Essay by Rosemary Forde
Emily Harris, Gala Kirke, Richard Lewer, with slide screenings from the collection of Russell Coveney
Photographer Russell Coveney has built an ever-growing archive that documents a decade of South Island live music sub-culture. By exhibiting a selection of slides drawn from this image bank of hundreds of live performances, a portrait of time and place was created. This pure documentary work screened alongside rear window, featuring work by Emily Harris, Gala Kirke and Richard Lewer, who each explore the process and power of image-making as document of reality and signifier of identity.
Our acceptance of the camera as an infallible tool and our reliance on visual information has given us a false comfort in the captured image and positioned it above other sources as a means of documentation, making it vital in the development and projection of identity. The famous subjects in Gala Kirke’s series ‘Celebrity Worship Syndrome’ (acrylic on canvas portraits of female screen stars) are intimately aware of the power of image. Madonna exemplifies the ability to build an identity and an enterprise based largely on the careful control of her own image as it is projected into the public domain. Yet it is the very celebrities for whom success relies so greatly on perception who are most likely to lose power over their own image to the global media and paparazzi. The public’s desire for knowledge of the intimacies of famous people seems to supersede any need for “truth” in their public presentation. This cultural obsession depends on our acceptance of a projected fantasy presented as reality (with a little persuasion from plastic surgery, air-brushed photographs, lip-synched concerts, false biographies). Kirke’s portraits highlight this bizarre gap between the perceived or public identity and the hidden or private reality of the individual lives and characters portrayed.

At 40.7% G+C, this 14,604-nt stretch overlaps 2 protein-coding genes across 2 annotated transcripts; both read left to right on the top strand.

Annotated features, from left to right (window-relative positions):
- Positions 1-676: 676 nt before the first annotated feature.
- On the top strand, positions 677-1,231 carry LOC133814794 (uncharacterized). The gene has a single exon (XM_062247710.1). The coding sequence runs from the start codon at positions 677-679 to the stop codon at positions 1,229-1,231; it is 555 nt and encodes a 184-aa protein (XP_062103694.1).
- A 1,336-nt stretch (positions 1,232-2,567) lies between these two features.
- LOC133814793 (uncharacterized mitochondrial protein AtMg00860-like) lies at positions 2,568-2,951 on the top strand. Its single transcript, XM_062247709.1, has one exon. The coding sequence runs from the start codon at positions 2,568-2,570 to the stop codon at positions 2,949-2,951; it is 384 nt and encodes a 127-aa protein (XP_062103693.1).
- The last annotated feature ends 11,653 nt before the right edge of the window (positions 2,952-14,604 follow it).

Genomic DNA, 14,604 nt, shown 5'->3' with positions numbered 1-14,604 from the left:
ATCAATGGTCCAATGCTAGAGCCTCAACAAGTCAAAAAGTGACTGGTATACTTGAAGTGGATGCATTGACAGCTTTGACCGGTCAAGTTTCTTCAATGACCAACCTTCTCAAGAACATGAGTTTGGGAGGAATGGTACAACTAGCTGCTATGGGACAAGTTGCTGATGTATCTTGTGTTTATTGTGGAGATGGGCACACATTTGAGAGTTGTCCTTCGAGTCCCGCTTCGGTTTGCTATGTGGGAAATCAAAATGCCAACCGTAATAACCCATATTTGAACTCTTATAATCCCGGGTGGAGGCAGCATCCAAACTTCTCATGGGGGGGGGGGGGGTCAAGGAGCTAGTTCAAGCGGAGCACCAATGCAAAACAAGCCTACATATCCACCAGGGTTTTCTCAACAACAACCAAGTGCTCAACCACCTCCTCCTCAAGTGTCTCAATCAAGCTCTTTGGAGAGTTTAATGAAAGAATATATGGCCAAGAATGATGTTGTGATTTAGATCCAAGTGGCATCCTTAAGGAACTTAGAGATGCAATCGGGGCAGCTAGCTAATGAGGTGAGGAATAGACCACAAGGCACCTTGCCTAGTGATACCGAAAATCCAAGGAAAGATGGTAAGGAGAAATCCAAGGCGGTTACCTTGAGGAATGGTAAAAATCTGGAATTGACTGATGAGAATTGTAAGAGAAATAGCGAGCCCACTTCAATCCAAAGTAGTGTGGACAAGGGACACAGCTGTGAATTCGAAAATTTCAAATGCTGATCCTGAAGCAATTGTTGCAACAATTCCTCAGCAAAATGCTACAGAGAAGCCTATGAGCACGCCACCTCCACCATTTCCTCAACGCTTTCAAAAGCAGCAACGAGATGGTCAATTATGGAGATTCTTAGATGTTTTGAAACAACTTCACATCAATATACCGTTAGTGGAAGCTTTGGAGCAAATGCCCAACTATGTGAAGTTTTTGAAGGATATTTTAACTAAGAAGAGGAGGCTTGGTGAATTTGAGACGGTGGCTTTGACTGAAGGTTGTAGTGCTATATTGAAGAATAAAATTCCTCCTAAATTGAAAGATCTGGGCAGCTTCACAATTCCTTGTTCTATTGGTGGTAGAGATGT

Over the course of a year Emily Harris collected digital video footage of a group of adolescent boys, using methods of cinema verité and Dogme 95, in a manner which removed artistic and directorial control from the process of documentation. The completely unscripted teenage subjects of Boys on Film were afforded editorial input and right of approval, giving them group ownership of their projected image and therefore the ability to control, to an extent, the audience’s perception of them. Boys on Film, mundane yet quietly entertaining, provided a close-up on the development of individual and group identity in the formative moment of early adolescence. Richard Lewer also explored identity from an unusual perspective, through a vast collection of drawings. Like Harris, Lewer often uses methods and materials that distance him from the content of his works. In preparing ‘Goodnight’ his approach to drawing was semi-automatic. Like an archivist, Lewer collected stories and characters from overheard emergency services call-outs made in Wanganui. While Harris aimed to reproduce events in real time with no subjective intervention, Lewer’s work was unashamedly filtered, with overheard, half-imagined inhabitants of a comic book world exploded in large scale on the gallery walls. Yet the results of these two divergent approaches can both be described as forming, as Dylan Rainforth describes it, a ‘kind of vignette or composite profile of not only a disconnected series of random events but something that alludes to the character’ of their respective subjects.Whether mimicking, interpreting or closely recording, each artist in rear window has attempted to point to another version of truth and identity, reminding us of the imperfection of images and perception.
View rear window. Essay by Rosemary Forde as a PDF
This essay originally appeared in
The Physics Room Annual 2004
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7 - 27 August 2004
Emily Harris; Gala Kirke; Richard Lewer